US-based industry body Helicopter Association International (HAI) has issued a statement saying it strongly disagrees with the decision by appeals court judges to halt the registration of drones deemed to be ‘model aircraft’. The US Court of Appeals for the District of Columbia Circuit issued a decision on 19 May that the Federal Aviation Administration (FAA) did not have the statutory authority to issue the Registration Rule, which required drone operators to register with the FAA.
The court’s ruling on a case brought by model aircraft enthusiast John Taylor begins by classifying ‘unmanned aircraft operated for recreational purposes’ as ‘model aircraft’. It continues: “Taylor does not think that the FAA had the statutory authority to issue the Registration Rule and require him to register. Taylor is right. In 2012, Congress passed and President Obama signed the FAA Modernization and Reform Act. Section 336(a) of that Act states that the FAA ‘may not promulgate any rule or regulation regarding a model aircraft’ … The FAA’s 2015 Registration Rule, which applies to model aircraft, directly violates that clear statutory prohibition. We therefore grant Taylor’s petition and vacate the Registration Rule to the extent it applies to model aircraft.”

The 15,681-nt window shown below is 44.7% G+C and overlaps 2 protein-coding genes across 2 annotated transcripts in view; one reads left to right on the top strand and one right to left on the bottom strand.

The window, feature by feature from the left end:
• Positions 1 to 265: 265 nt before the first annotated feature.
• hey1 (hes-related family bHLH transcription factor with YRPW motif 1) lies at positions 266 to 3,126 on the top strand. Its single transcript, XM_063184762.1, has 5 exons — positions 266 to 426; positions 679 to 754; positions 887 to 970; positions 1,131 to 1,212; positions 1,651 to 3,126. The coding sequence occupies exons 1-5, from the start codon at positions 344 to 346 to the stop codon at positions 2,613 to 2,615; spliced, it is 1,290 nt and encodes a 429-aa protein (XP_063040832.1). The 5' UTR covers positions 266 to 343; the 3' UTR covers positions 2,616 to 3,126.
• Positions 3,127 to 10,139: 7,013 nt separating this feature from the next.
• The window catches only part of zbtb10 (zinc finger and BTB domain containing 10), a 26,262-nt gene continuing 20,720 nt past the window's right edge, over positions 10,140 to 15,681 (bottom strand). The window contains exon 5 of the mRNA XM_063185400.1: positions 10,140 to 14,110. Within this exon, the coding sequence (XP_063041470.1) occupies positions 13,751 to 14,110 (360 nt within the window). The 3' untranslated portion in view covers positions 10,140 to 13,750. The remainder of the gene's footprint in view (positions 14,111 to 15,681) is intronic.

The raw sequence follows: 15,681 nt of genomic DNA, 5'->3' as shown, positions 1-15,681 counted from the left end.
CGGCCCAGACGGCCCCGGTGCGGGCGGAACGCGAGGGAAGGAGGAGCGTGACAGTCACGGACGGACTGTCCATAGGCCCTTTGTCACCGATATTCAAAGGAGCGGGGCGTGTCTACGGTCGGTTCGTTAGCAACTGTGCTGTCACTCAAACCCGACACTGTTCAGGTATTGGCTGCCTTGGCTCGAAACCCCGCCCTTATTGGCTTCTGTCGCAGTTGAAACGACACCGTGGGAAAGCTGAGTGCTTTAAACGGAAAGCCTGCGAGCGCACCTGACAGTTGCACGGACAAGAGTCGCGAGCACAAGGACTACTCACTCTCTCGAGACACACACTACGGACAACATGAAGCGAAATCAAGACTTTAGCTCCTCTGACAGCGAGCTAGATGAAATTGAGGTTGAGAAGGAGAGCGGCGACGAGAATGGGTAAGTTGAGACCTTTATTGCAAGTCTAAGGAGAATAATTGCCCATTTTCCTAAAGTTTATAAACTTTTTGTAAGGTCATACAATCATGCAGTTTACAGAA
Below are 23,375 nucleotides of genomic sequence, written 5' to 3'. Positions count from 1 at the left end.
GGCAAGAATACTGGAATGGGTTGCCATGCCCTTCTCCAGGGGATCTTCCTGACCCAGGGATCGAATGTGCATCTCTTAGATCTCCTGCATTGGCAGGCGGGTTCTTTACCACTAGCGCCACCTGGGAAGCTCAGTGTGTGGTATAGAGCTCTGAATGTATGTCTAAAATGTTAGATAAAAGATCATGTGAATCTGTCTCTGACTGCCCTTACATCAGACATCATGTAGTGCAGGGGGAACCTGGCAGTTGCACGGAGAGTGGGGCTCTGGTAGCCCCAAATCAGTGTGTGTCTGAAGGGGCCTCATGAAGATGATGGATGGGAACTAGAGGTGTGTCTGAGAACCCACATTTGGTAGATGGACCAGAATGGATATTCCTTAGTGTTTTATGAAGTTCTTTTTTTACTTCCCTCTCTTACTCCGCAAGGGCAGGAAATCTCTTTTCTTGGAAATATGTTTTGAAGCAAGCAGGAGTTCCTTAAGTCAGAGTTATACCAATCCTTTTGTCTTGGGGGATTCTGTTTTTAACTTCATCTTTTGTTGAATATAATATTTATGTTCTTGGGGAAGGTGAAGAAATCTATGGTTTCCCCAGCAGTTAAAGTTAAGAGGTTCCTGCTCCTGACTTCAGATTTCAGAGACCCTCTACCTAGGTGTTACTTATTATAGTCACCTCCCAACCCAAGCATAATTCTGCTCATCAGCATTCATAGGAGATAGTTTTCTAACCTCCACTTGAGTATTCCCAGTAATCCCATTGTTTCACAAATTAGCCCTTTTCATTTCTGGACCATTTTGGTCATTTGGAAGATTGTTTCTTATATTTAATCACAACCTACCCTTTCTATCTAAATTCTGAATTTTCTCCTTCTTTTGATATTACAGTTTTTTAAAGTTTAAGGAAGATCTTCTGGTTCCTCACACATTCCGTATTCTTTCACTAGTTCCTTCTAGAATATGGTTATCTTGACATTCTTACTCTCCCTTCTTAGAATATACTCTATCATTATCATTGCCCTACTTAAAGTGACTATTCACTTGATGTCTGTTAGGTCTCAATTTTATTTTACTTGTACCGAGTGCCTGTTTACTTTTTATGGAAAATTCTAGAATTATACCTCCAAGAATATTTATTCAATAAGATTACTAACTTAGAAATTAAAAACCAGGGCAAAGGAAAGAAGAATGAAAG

In its response, HAI said: “Helicopters routinely operate at the same low altitudes as drones, and we in the helicopter industry are deeply concerned about our ability to fly safely in air space where pilots could encounter any unmanned aircraft, be it commercial or otherwise. One valuable component of the FAA’s drone registration programme is the opportunity to educate the general population about the hazards of careless drone operation, and we believe that the FAA’s drone registration programme serves to protect everyone in the air and on land. HAI strongly urges Congress to allow the FAA to do what the FAA does best: to provide safe and efficient use of our national airspace. We request that the FAA be given the governance and oversight over all forms of aircraft in order to ensure the safety of the National Airspace System.”
Read the court’s ruling here.